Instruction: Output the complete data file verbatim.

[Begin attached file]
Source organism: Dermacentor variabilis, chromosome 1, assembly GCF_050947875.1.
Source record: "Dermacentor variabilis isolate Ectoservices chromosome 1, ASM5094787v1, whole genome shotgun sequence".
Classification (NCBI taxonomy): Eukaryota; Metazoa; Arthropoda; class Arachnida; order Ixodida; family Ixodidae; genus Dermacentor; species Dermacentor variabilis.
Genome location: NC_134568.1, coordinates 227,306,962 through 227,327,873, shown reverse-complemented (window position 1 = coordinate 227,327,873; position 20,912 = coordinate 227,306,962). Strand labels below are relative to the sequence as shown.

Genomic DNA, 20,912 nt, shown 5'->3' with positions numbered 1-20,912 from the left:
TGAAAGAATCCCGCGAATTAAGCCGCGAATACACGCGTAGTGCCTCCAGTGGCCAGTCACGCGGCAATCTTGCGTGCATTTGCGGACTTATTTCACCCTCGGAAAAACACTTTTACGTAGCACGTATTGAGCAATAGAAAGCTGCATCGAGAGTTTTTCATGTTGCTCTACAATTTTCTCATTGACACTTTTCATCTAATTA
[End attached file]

Source organism: Dermacentor variabilis, chromosome 1, assembly GCF_050947875.1.
Source record: "Dermacentor variabilis isolate Ectoservices chromosome 1, ASM5094787v1, whole genome shotgun sequence".
Classification (NCBI taxonomy): Eukaryota; Metazoa; Arthropoda; class Arachnida; order Ixodida; family Ixodidae; genus Dermacentor; species Dermacentor variabilis.
Genome location: NC_134568.1, coordinates 227,306,962 through 227,327,873, shown reverse-complemented (window position 1 = coordinate 227,327,873; position 20,912 = coordinate 227,306,962). Strand labels below are relative to the sequence as shown.

Genomic DNA, 20,912 nt, shown 5'->3' with positions numbered 1-20,912 from the left:
TGAAAGAATCCCGCGAATTAAGCCGCGAATACACGCGTAGTGCCTCCAGTGGCCAGTCACGCGGCAATCTTGCGTGCATTTGCGGACTTATTTCACCCTCGGAAAAACACTTTTACGTAGCACGTATTGAGCAATAGAAAGCTGCATCGAGAGTTTTTCATGTTGCTCTACAATTTTCTCATTGACACTTTTCATCTAATTA